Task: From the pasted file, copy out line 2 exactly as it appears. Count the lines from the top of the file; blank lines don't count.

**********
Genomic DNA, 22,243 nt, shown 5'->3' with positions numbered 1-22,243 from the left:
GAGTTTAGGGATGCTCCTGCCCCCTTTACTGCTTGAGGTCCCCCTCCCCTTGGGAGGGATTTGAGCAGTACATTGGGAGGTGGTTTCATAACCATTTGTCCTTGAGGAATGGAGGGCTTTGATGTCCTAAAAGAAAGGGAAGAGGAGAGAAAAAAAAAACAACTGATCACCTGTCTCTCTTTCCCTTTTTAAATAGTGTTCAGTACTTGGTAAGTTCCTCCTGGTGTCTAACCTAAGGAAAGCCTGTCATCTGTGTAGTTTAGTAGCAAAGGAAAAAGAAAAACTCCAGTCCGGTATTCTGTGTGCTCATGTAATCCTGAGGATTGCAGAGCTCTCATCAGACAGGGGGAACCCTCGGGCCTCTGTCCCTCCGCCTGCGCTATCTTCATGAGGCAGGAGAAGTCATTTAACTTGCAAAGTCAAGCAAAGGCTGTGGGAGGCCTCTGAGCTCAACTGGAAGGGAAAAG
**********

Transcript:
GAGTTTAGGGATGCTCCTGCCCCCTTTACTGCTTGAGGTCCCCCTCCCCTTGGGAGGGATTTGAGCAGTACATTGGGAGGTGGTTTCATAACCATTTGTCCTTGAGGAATGGAGGGCTTTGATGTCCTAAAAGAAAGGGAAGAGGAGAGAAAAAAAAAACAACTGATCACCTGTCTCTCTTTCCCTTTTTAAATAGTGTTCAGTACTTGGTAAGTTCCTCCTGGTGTCTAACCTAAGGAAAGCCTGTCATCTGTGTAGTTTAGTAGCAAAGGAAAAAGAAAAACTCCAGTCCGGTATTCTGTGTGCTCATGTAATCCTGAGGATTGCAGAGCTCTCATCAGACAGGGGGAACCCTCGGGCCTCTGTCCCTCCGCCTGCGCTATCTTCATGAGGCAGGAGAAGTCATTTAACTTGCAAAGTCAAGCAAAGGCTGTGGGAGGCCTCTGAGCTCAACTGGAAGGGAAAAG